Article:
Reaper Madness (Living Dead World #2) by Nessie Strange
Genre: Urban Fantasy
Publisher: Etopia Press
Date of Publication: November 21, 2014
This isn’t the afterlife she expected…
Jen MacLellan can’t get the hang of being a reaper. She’s been separated from Jack, the man she loves, and is stuck with an annoying telepathic link to her ill-tempered mentor, Sam. Now Death is breathing down her neck, promising to remove that annoying link if she gives him what he wants. But when reapers begin to disappear back on earth, leaving behind walking, talking dead people, Jen and Sam are thrust into a dangerous mission to recapture the souls, and a passionate physical relationship that complicates everything.
Jack Norris has no memory prior to waking up on the half-demon Nulcifer’s couch six months earlier. As he begins to investigate his past, he discovers a string of past lives tied together by a beautiful, mysterious brunette. Who is she? And why does finding her seem like a life or death proposition?
When Sam falls victim to fate during a routine visit to earth, Jen’s devastated. Desperate to get him back, she runs smack into the man she never thought she’d see again—Jack. She tries to keep her distance, but there’s no time to be awkward if they want to save Sam. When sinister plots are revealed, and betrayals threaten everything, she’s forced to make some tough choices—and learns that life is just as difficult when you’re dead.
Nessie is a Massachusetts native and mother of two who has dabbled in everything from abstract painting to freelance sports reporting. She also loves a good story, whether it’s reading or writing one. Living Dead Girl and Reaper Madness, the first two novels in her urban fantasy Living Dead World series, were published by Etopia press in 2014.
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Other Works by Nessie Strange:
Living Dead Girl (Novel/Living Dead World #1) January 2014
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Love’s Not Viral (short story/Love Least Expected anthology) February 2015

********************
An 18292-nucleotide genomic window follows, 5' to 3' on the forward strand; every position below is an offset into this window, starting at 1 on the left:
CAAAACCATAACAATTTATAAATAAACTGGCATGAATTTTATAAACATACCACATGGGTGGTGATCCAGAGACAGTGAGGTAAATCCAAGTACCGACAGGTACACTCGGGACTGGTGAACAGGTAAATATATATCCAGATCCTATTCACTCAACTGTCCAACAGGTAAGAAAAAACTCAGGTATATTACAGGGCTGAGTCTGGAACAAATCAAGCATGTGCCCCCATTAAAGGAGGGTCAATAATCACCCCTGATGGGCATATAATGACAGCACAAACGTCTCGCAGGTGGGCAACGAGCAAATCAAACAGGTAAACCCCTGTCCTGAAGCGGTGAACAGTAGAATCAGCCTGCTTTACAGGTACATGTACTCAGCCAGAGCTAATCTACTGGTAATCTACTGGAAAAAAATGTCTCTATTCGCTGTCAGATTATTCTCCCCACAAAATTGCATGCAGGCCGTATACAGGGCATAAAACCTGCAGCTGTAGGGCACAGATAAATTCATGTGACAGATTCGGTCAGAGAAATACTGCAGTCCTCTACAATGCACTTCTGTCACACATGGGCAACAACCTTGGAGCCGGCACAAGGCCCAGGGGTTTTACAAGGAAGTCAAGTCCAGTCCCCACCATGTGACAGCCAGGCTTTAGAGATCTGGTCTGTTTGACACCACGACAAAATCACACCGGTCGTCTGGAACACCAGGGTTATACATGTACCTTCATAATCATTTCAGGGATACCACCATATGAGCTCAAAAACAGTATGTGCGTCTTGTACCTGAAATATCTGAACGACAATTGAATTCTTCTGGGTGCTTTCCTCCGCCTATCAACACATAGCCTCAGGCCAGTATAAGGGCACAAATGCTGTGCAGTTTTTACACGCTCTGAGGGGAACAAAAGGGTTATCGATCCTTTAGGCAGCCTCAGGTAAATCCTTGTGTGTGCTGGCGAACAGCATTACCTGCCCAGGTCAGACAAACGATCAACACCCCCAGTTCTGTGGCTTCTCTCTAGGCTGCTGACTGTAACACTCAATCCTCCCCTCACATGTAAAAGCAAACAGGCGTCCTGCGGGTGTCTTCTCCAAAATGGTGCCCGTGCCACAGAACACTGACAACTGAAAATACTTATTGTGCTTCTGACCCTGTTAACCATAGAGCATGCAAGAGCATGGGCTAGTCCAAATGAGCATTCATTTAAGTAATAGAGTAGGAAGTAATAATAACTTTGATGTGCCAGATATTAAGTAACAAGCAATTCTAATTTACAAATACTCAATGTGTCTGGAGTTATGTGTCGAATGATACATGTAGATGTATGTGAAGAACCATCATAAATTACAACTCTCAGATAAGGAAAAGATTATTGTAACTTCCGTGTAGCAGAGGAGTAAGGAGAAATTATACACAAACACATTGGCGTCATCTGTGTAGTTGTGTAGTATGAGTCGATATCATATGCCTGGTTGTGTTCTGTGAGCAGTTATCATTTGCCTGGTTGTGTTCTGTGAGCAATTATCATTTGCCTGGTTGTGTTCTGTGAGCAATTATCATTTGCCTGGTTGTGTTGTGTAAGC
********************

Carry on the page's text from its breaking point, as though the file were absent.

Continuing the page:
Confessions of a Punk Rocker (Novel/connected to Living Dead World series) TBA 2015
Sam wasn’t kidding when he said I had no idea what I was getting into. And now, as I stared Death in the face—literally—from an uncomfortable black leather executive chair, it occurred to me for the first time that I was in way over my head. Between the pinstriped suit and dark, slicked-back hair, he resembled a character from The Godfather more than a deity who ruled over the dead and dying. Death was one scary motherfucker. And he was smiling.
“Care for a drink, Jennifer?”
I shook my head, but he rose anyway, retrieved two glasses from the cabinet behind him, and filled both with amber-colored liquid. “Relax, I’m not going to bite.”
That wasn’t what I was worried about.
“Now, how long have you been with us? About six earth months?”
I cleared my throat. “Ah yes. About that long.”
“I find it intriguing,” he said. “You have been telepathically linked to one of my reapers this entire time, yet you really demonstrate no capability when it comes to this job. One would think that would give you an edge, hmm?”
“You’d think,” I laughed. OK, I sucked at it. It was only recently I’d been allowed to travel back to earth to help retrieve souls. Sam did most of the work, while I trailed behind, like one of those ankle-biting little purse dogs. What I wanted to know was why he’d insisted I do the job in the first place. I’d never asked to be a reaper. It wasn’t like I wanted this.
“The occupation listed from your most recent incarnation on earth was a mortician, was it not? So you should be accustomed to working with the deceased and the sensitivities that go along with it.”
“These two jobs are absolutely nothing alike.” Shit. I’d reacted again, lost my cool because of something he said. Now that my brain had caught up with my mouth, the fire snuffed out and with it went my nerve. I needed to learn to bite my tongue. Considering the habit crossed over with me from my last life, maybe that was wishful thinking. “Well, I mean, because when I was a mortician, those people didn’t talk back to me.”
Death studied me. “No, I don’t imagine they did.” He scrunched his lips up, his brow furrowed—the only hint of emotion I’d seen from him—but it quickly faded. “What exactly is it that’s holding you back or hanging you up? I’m just trying to understand here.”
“Well, I guess some of it is that I feel bad for them. I want to make things easier, but Sam’s all about scaring them and intimidating and manipulating them. It doesn’t seem right. I mean, we’re their first point of contact with the afterlife; why does it have to be frightening?” I was doing it again. OK, I needed to breathe. “I just… I see the fear in their faces, and it tears at me. It doesn’t feel right. It’s not me.”
“Fear makes them more pliable. Which in turn, makes your job easier when it’s time to collect.”
“But I don’t…”
He held up a hand. “I don’t like excuses, Jennifer. You may not agree with all of the methods you have been taught, but you still need to learn them and be able to utilize all of them. Years down the line, when you actually have some experience, perhaps then you can develop your own strategies. For now, as a rookie in the division without a single reaping under your belt, you are obligated to follow the instruction of your mentor. Do you understand?”